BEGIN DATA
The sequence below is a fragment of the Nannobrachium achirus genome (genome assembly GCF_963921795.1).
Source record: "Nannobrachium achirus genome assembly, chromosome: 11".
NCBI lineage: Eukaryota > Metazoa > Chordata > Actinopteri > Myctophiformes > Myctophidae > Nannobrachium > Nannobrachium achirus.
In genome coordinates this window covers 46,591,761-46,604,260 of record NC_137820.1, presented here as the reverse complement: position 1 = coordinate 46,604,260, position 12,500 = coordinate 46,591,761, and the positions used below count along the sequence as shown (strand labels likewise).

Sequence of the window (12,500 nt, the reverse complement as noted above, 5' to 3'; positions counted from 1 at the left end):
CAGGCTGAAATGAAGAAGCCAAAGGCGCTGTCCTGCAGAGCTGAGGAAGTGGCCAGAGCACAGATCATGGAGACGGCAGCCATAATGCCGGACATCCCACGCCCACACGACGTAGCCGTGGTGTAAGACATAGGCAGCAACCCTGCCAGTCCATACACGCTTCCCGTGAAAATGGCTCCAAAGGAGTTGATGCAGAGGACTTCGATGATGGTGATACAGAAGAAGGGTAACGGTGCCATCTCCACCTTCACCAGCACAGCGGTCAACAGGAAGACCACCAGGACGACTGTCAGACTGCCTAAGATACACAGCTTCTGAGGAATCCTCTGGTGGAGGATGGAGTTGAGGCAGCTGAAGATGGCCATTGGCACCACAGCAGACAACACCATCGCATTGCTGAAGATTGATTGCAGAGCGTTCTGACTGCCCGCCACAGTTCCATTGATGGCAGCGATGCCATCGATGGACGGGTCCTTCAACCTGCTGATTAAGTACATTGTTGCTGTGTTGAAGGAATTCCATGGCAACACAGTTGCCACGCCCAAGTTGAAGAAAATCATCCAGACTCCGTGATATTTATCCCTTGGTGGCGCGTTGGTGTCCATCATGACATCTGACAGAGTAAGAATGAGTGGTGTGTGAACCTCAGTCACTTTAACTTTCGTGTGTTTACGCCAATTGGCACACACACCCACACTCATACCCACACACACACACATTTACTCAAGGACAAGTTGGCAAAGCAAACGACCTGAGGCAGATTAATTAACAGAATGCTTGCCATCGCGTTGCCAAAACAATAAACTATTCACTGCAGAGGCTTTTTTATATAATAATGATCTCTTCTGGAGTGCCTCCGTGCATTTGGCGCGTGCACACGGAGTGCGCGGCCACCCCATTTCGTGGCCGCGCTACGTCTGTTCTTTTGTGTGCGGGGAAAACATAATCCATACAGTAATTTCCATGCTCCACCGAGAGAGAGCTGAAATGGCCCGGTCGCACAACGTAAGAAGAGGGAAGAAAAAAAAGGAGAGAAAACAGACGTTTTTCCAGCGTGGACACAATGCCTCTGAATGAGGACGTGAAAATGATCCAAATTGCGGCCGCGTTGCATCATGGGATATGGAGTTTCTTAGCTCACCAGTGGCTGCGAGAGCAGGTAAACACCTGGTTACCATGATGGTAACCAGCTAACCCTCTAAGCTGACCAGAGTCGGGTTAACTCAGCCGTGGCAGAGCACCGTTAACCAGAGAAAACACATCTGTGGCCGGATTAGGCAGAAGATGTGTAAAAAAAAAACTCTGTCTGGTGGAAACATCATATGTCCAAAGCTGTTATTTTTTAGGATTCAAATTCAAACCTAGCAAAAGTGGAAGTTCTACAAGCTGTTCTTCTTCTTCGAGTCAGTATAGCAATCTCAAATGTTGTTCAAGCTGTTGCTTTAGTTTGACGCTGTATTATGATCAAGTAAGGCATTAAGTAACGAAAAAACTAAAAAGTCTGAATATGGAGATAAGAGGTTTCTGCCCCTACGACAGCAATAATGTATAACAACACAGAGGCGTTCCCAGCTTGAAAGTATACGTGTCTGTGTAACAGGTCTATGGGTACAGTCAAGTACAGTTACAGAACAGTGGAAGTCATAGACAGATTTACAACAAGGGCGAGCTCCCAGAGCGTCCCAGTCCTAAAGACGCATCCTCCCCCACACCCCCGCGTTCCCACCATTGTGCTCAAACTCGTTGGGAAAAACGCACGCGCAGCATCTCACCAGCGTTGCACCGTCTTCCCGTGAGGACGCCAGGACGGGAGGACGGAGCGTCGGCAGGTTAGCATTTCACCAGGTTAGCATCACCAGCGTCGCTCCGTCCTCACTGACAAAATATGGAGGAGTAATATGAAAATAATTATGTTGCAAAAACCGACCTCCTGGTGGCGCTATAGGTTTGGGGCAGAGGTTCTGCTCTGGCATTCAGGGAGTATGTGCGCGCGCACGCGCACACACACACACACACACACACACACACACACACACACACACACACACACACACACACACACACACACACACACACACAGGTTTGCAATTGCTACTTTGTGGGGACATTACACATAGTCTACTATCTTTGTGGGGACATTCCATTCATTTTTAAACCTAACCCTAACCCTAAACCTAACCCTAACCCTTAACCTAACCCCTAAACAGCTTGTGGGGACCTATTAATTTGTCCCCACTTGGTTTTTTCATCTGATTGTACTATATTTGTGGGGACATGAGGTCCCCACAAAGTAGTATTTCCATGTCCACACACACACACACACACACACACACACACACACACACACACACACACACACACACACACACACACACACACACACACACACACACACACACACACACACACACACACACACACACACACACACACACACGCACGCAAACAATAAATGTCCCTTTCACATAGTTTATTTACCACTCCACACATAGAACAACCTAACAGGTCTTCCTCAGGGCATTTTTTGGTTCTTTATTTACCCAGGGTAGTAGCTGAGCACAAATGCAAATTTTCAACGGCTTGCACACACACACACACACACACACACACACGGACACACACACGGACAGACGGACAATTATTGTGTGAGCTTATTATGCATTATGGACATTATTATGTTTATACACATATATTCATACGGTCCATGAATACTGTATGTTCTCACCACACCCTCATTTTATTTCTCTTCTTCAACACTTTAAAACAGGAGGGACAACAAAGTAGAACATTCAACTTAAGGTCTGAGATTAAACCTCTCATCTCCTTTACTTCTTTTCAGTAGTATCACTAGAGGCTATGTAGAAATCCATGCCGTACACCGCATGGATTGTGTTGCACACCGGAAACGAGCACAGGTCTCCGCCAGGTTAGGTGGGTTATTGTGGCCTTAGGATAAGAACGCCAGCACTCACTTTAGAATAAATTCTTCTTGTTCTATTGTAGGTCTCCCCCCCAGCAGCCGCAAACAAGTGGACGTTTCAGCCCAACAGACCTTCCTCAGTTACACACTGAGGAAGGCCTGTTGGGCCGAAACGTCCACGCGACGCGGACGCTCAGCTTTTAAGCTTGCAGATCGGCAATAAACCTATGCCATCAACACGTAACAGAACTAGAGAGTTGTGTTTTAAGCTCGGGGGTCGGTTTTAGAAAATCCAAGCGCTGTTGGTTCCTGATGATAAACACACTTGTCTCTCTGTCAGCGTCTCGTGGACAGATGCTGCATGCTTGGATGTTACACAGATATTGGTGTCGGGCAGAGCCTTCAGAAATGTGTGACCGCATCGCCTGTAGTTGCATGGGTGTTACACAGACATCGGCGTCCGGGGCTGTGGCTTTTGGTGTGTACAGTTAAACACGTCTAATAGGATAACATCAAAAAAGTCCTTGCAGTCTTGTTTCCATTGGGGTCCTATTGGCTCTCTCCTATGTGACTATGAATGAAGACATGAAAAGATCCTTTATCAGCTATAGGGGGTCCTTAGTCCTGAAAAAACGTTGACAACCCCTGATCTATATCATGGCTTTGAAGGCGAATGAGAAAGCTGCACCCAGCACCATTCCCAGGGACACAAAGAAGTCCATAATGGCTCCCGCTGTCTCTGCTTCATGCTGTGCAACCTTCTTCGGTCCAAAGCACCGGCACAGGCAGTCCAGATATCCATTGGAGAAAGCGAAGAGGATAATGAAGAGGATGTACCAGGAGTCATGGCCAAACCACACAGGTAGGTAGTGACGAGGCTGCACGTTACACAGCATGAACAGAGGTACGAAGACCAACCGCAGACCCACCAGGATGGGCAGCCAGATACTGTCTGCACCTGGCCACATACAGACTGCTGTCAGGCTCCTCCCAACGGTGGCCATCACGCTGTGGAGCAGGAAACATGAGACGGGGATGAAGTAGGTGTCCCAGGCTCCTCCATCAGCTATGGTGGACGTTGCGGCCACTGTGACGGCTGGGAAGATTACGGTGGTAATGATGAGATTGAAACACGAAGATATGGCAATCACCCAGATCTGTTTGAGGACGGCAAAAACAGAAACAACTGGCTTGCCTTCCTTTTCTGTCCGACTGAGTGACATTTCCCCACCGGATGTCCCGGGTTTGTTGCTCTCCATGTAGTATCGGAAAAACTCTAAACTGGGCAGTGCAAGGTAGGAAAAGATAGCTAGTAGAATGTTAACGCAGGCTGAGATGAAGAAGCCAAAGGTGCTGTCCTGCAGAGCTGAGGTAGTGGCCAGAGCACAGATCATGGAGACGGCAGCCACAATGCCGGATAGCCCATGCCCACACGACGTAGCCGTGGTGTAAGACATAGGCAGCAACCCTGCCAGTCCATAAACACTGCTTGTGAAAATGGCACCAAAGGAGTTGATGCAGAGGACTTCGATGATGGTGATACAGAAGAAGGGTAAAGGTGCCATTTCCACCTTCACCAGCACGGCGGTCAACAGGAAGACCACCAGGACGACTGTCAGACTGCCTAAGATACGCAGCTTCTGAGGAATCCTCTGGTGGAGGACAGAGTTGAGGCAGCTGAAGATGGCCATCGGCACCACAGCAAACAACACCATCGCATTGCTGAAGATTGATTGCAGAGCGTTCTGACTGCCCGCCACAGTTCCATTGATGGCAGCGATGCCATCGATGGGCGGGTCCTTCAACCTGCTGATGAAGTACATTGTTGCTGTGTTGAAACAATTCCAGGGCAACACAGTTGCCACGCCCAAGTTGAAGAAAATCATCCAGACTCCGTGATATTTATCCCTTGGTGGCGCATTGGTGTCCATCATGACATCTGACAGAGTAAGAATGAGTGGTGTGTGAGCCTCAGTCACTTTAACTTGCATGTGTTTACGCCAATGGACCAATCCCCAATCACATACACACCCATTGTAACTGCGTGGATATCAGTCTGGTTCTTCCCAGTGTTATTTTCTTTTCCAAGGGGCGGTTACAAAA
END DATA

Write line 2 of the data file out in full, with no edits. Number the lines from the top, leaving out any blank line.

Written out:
Source record: "Nannobrachium achirus genome assembly, chromosome: 11".